Bar Operating Hours Linked to Violence
A study out of Norway has shown that the hours a bar is open directly influences the amount of violence reported. This works both ways, more hours lead to more violence and closing earlier yields less. Even as little as one hour difference showed a measurable effect.
This study pins down a metric that is often disputed as business owners seek to increase income by staying open later or selling alcohol on days when it is restricted. Some parts of the US still limit Sunday sales. There are also constant discussions about whether to sell alcohol at sports stadiums, airports or even movie theaters. Since this study looked specifically at violence, the evidence argues against allowing broader venues for booze sales.
A natural criticism is that the results may not apply to the US. One of the study authors claims it will have ramifications on legislation internationally, but it had an important local impact. Like the best scientific studies it sought to answer a specific question and settle an argument:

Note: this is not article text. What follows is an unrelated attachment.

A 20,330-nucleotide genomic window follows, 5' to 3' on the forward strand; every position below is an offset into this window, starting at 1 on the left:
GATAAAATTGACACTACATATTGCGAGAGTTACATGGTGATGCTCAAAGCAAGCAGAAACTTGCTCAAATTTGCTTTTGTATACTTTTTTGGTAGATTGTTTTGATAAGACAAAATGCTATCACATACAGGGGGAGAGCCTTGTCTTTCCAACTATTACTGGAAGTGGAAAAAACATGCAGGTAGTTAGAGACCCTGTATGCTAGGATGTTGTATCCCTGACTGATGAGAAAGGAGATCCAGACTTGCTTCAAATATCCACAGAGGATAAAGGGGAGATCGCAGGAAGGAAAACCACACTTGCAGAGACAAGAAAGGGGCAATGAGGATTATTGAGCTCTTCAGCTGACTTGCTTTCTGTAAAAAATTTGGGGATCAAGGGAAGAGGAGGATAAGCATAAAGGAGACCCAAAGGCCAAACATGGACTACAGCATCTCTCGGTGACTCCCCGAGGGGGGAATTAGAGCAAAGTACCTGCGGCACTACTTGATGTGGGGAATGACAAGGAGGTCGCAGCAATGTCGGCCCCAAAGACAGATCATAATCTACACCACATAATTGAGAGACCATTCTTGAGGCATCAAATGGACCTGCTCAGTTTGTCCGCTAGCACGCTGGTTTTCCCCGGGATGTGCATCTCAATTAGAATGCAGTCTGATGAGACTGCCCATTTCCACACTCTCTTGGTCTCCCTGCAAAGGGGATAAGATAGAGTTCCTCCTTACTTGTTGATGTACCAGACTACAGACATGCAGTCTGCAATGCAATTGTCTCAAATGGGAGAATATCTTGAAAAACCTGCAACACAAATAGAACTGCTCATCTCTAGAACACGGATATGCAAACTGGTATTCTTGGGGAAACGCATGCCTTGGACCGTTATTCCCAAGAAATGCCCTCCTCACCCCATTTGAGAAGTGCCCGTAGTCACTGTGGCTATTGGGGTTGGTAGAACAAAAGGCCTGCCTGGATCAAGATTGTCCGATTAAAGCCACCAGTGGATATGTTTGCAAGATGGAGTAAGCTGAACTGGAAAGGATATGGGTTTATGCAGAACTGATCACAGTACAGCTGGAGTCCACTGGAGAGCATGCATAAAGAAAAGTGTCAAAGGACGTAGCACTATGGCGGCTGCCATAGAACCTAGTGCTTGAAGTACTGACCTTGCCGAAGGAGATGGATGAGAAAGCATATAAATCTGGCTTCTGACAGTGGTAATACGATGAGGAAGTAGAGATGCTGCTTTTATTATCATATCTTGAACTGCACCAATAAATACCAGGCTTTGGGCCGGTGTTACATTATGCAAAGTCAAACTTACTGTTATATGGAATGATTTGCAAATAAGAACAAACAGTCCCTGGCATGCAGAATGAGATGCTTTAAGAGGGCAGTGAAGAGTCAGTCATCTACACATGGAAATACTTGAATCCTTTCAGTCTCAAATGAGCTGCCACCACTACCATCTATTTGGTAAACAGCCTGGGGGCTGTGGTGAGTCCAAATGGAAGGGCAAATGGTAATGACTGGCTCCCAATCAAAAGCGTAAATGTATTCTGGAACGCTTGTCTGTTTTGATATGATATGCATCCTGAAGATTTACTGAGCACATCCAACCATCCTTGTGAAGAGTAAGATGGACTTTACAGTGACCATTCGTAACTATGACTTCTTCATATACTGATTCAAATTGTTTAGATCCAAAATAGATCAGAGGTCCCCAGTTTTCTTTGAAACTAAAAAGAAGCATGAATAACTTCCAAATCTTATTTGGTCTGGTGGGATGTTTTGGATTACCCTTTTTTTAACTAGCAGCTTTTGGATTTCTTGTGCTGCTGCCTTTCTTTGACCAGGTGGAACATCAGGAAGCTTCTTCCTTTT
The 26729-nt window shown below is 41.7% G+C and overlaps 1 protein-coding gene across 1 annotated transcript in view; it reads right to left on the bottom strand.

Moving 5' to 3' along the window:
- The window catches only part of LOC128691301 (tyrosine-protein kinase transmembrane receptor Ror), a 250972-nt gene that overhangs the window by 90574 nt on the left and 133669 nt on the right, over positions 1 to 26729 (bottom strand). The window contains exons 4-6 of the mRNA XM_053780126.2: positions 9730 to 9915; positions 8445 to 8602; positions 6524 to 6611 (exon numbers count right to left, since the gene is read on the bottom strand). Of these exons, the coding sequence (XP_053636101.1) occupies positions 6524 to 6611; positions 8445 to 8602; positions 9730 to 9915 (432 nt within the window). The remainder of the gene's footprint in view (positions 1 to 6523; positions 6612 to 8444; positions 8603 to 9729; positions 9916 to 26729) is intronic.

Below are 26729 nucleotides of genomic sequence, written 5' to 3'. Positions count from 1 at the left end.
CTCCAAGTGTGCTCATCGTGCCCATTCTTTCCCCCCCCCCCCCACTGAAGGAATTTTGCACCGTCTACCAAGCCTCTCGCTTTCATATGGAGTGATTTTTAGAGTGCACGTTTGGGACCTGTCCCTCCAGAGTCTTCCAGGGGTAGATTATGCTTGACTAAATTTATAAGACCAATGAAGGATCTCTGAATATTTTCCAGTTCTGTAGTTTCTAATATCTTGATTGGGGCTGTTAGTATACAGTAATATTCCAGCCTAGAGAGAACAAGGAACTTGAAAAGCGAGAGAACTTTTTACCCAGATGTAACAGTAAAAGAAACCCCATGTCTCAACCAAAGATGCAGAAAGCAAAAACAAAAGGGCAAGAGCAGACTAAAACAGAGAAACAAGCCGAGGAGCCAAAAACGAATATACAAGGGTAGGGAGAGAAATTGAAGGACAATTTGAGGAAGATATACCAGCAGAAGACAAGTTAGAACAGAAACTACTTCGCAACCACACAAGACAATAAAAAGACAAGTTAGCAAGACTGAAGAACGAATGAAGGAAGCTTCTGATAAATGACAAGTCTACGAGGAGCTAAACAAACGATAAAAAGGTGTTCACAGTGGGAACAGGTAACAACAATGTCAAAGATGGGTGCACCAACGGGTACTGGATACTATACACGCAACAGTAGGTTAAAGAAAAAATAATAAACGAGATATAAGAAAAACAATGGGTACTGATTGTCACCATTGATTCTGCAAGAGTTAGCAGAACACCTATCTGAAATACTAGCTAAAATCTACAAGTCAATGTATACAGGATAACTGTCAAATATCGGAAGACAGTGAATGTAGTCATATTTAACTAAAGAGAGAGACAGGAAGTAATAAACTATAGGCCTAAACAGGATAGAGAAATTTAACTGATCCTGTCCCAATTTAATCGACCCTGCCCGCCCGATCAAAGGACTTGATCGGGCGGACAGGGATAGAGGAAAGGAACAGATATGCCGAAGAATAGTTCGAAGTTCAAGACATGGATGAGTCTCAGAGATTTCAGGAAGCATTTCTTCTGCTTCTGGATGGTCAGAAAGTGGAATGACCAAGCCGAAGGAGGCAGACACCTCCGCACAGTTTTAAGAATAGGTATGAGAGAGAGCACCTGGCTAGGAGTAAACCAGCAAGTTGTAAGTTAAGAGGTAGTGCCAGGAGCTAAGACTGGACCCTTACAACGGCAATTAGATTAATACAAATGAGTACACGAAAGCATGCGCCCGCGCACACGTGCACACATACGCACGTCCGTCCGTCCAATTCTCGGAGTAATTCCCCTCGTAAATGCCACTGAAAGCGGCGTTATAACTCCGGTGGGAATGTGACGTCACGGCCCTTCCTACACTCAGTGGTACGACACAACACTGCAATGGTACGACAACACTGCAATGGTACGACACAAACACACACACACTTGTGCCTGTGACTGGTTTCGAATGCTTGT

”These findings come more than a year after the Norwegian government proposed reducing sales hours for on-premises trading to reduce violence and public nuisance. The proposal was supported by police commissioners but rejected by alcohol businesses and right wing political parties who claimed that reduced sales hours would not reduce violence.”
In an era of reduced government spending and jail overcrowding, legislation that reduces the need for police action is seen as good fiscal policy. The downside, if any, is one of economics. The assumption is that less hours selling to customers means less income and a lowering of the overall money in play. The problem for legislators is teasing out whether the upside is better than the downside. But this study will certainly give the regulators more ammunition.
It could certainly be replicated in the US. Data was historical and based on incident reports by comparing the before and after conditions when a change in operating hours occurred. Cities that have enacted local ordinances on alcohol sales could be examined to see if the same pattern happens in the US, adding to the believability of the study